Part of what Otero-Ziegler's firm is doing now is providing a more accurate breakdown of the film's income and expenses by putting the information in an electronic spreadsheet.
Beyond the charges about unregistered securities, there's another issue: If $10 million for a Vermont-based independent film sounds like a lot of money, that's because it is.
Three Vermont filmmakers contacted by Seven Days — Jay Craven, Nora Jacobson and David Giancola — said their most expensive films have tended to cost about a fifth of Parker's effort.
Craven and Giancola said they've barely crested $2 million for some of their big feature flicks. All three filmmakers also said that when they raise money, they usually do so through a registered limited liability company as a way to protect themselves — and investors.
"I have lawyers in L.A., the UK, New York and Vermont and three accountants on call, and that doesn't include the bookkeeper you need," said Giancola. "You can get into real trouble with the state and the investors if you don't do things right."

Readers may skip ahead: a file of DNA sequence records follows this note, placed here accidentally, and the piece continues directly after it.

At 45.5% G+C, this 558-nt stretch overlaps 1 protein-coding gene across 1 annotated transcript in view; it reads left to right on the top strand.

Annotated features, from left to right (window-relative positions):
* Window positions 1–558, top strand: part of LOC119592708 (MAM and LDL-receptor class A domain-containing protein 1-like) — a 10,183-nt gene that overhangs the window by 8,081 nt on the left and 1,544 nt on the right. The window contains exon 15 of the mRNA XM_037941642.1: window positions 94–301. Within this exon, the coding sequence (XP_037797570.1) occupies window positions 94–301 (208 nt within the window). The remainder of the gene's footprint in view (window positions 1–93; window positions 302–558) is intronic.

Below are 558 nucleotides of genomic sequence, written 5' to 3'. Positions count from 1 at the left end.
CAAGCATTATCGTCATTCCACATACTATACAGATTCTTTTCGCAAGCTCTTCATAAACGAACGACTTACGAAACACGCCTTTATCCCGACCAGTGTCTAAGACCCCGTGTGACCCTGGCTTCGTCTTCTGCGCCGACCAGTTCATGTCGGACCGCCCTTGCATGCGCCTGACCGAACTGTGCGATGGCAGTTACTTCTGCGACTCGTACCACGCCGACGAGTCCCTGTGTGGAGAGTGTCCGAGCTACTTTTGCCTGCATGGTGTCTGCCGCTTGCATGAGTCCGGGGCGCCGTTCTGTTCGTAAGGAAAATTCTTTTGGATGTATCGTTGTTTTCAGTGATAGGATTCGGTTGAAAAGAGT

He said the probe of Parker's fundraising could eventually do damage to other Vermont filmmakers trying to raise in-state money.
"People doing stuff like this just makes it that much harder for people like Jay [Craven], myself and others who do all the proper filings," said Giancola.
Parker hasn't reached out to the Vermont Film Commission for help on the project. Other filmmakers contacted by Seven Days said they didn't even know about Parker's film until news of the state probe surfaced.
Parker said he does plan to repay his investors every penny owed — no matter how long it takes. Revenue streams will include money generated by the film itself, a DVD release of his previous film Down on the Farm Let's Go to the Farm, and money he may generate from a book about the making of Birth of Innocence.
"I am not seeking to avoid my responsibility for any mistakes or potential violations I may have committed; I am simply looking for ways to resolve the situation in a positive manner," said Parker.